Recapping Week Three Of The Silk Road Trial

Editor’s Note: John Bush is the Editor in Chief of the Liberty Beat daily radio news service and host of the weekly Bitcoin podcast SovereignBTC.

Cold winds and snow buffeted the walls of the Daniel Patrick Moynihan United States Courthouse last week as jurors heard more of the Government’s case in the Silk Road Marketplace trial against Ross WIlliam Ulbricht.

Ulbricht is being prosecuted for creating the Silk Road Marketplace and allegedly facilitating the purchase and sale of illicit goods and drugs.

In week three of the trial, the jury learned how a google search led the IRS to Ross Ulbricht and how activities referenced in Ulbricht’s personal emails were also found in private chats between Silk Road’s main administrator, Dread Pirate Roberts, and his associates.

Also in week three, the Government called to the stand a former heroin dealer who testified that he sold drugs online through Silk Road in order to feed his growing addiction.  On the final day of week three, an FBI contractor shared with the court his bitcoin transaction analysis which tied over 4,000 bitcoin transactions from Silk Road servers to wallets found on Ross Ulbricht’s personal laptop.

In an effort to bring a dramatic finish to a thorough and hard-hitting week of testimony, the Prosecution capped their arguments Thursday afternoon by finally bringing up the murder for hire plot Dread Pirate Roberts was allegedly involved in.

All in all, it was another difficult week for the Ulbricht Defense Team.

The Google Search That Led Authorities To Ross Ulbricht

After Monday’s proceedings were cancelled due to extreme winter weather, Week Three began with the testimony of IRS Special Agent Gary Alford.  Working with the New York Organized Crime Drug Strike Force, Alford was in charge of an investigation aimed at finding the identity behind Dread Pirate Roberts.  The Special Agent shared a step by step account of how his online searches led him to Ross Ulbricht.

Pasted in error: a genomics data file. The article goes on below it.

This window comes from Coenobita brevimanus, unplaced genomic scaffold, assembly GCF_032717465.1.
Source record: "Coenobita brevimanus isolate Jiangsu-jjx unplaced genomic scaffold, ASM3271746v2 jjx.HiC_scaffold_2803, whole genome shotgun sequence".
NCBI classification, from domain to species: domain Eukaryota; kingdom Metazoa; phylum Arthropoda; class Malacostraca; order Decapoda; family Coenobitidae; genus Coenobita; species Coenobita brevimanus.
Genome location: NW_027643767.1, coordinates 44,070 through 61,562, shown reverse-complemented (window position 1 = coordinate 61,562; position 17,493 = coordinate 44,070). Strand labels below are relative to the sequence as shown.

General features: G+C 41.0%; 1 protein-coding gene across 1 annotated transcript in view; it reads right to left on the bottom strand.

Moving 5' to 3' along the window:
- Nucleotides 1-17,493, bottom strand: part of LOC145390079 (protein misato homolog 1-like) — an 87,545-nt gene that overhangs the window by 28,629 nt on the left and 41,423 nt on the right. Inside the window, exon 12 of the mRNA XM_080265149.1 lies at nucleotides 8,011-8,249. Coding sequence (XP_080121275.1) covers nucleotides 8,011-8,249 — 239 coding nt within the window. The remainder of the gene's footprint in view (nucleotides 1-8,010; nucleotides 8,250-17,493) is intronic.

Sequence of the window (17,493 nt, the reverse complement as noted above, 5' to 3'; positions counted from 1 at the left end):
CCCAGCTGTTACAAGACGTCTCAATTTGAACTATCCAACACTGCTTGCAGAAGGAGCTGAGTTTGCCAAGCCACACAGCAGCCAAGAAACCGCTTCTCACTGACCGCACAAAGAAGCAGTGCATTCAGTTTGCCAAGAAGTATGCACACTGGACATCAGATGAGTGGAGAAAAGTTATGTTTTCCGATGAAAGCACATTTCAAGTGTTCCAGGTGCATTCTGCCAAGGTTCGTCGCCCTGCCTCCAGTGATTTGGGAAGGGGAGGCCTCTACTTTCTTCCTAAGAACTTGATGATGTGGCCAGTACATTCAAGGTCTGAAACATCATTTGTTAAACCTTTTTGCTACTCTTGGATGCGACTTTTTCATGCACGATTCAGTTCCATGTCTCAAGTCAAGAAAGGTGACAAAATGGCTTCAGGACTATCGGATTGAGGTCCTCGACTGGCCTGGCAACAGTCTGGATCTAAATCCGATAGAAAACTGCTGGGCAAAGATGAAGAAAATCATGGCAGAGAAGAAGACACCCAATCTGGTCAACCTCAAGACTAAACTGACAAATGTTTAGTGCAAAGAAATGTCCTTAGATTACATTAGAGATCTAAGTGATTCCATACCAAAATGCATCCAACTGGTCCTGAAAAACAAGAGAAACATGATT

He started with a simple google search limited to results on or before January 31st, 2011 (Silk Road was known to have been started some time in February 2011) for the terms “ silk road” and .onion.  This search pointed him to a BitcoinTalk Forum post about a hypothetical drug market that used bitcoin.  On this post, was a quote from a user named Altoid asking other users if they had heard of the Silk Road Marketplace on TOR and asking them to visit to learn how to access the site.  Alford also found another similar post advertising from someone using the username Altoid, this time on an online forum dedicted to psychadelic mushrooms.

The Special Agent went on to search the BitcoinTalk Forum for previous posts from  username Altoid.  From here, Alford found a post by “Altoid” advertising a tech position with a bitcoin start-up.  The post encouraged applicants to email “”.

Ulbricht’s Emails Sync With Dread Pirate Roberts’ Private Chats

Now that the Feds had pinned Ross Ulbricht as their primary suspect, Special Agent Alford obtained a search warrant compelling Google to share Ulbricht’s personal emails with the Government.  With access to Ulbricht’s email, the Prosecution was able to connect activities referenced in DPR’s private chats to statements made by Ulbricht through his email or social media accounts.

Talk of travel plans were included in the Government’s examples of similarities between DPR chats and Ulbricht’s communications.  The Government showed screenshots of DPR talking about travelling alongside screenshots from showing a flight Ulbricht had booked during the same time period.  Also referenced was a Facebook photo album with pictures of Ulbricht in Thailand while at the same time DPR talked of running around “ “beaches and jungles with some girls”.